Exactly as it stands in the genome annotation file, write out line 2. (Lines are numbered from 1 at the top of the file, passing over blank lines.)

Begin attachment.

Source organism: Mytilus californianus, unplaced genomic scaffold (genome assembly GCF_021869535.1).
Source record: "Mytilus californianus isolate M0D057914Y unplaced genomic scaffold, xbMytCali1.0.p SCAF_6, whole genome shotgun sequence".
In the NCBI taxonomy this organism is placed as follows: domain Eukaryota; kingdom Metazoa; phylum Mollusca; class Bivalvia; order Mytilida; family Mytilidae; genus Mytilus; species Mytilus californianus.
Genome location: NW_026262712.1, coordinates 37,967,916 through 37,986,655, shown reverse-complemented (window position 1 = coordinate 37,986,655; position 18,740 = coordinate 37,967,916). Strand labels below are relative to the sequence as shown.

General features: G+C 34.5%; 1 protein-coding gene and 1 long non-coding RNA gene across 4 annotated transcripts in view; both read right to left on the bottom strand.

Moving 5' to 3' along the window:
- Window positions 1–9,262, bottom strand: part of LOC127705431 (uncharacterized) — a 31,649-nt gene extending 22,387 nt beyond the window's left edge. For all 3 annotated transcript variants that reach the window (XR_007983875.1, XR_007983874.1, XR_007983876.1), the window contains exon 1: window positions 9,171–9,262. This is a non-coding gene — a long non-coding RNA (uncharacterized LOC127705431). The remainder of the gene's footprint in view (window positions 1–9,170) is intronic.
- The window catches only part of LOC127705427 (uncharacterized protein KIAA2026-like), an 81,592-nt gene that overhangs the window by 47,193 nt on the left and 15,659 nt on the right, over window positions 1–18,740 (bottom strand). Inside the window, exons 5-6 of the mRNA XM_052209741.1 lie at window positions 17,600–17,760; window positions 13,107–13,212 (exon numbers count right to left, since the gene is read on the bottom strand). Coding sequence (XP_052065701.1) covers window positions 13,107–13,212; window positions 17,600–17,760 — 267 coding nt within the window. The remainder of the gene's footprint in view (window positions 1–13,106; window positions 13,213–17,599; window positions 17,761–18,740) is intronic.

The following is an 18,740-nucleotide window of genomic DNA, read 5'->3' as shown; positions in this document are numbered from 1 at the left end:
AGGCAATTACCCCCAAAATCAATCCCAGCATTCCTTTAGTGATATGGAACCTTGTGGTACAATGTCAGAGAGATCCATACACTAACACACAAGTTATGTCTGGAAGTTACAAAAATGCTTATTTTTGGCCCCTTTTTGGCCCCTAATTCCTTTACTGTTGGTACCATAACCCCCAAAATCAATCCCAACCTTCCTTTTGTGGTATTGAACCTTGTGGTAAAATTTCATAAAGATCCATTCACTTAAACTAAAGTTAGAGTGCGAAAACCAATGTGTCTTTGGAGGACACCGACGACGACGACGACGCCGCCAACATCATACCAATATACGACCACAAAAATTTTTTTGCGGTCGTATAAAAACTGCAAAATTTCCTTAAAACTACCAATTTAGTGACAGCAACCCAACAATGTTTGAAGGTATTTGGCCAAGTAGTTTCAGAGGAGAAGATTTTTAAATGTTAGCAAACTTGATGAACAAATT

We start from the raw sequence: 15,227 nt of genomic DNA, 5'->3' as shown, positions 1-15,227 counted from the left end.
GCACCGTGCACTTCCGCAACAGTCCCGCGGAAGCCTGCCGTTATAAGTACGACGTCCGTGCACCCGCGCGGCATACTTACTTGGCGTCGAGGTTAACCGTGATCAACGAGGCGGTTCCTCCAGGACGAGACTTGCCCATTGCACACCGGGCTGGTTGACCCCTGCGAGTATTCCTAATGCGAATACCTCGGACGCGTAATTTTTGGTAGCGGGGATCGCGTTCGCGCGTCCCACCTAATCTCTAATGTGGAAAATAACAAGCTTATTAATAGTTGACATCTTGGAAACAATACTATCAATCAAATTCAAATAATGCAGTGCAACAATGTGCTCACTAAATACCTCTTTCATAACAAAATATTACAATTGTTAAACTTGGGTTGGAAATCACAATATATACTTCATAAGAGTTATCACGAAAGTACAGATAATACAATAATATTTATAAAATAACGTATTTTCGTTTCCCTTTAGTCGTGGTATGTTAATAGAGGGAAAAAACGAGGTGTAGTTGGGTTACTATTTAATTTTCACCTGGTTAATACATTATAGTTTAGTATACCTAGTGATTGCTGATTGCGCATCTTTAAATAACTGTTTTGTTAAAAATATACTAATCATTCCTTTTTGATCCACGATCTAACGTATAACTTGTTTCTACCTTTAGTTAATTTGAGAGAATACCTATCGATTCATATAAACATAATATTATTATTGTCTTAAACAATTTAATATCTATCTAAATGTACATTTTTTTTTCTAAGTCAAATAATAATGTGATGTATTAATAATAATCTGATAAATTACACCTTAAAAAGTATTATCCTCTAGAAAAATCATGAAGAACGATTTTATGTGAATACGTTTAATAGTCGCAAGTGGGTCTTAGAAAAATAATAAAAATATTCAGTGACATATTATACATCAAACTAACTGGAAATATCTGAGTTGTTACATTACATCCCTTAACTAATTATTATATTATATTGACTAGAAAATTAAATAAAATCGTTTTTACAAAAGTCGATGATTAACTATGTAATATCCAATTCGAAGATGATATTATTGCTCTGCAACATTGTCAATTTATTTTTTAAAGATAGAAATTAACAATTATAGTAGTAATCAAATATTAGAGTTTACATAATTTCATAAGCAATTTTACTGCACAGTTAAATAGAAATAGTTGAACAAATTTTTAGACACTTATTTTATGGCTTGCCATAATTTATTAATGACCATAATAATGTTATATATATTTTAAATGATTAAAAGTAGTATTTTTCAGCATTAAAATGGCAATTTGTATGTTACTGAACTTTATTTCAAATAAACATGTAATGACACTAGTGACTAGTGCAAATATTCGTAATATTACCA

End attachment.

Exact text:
Source record: "Mytilus californianus isolate M0D057914Y unplaced genomic scaffold, xbMytCali1.0.p SCAF_6, whole genome shotgun sequence".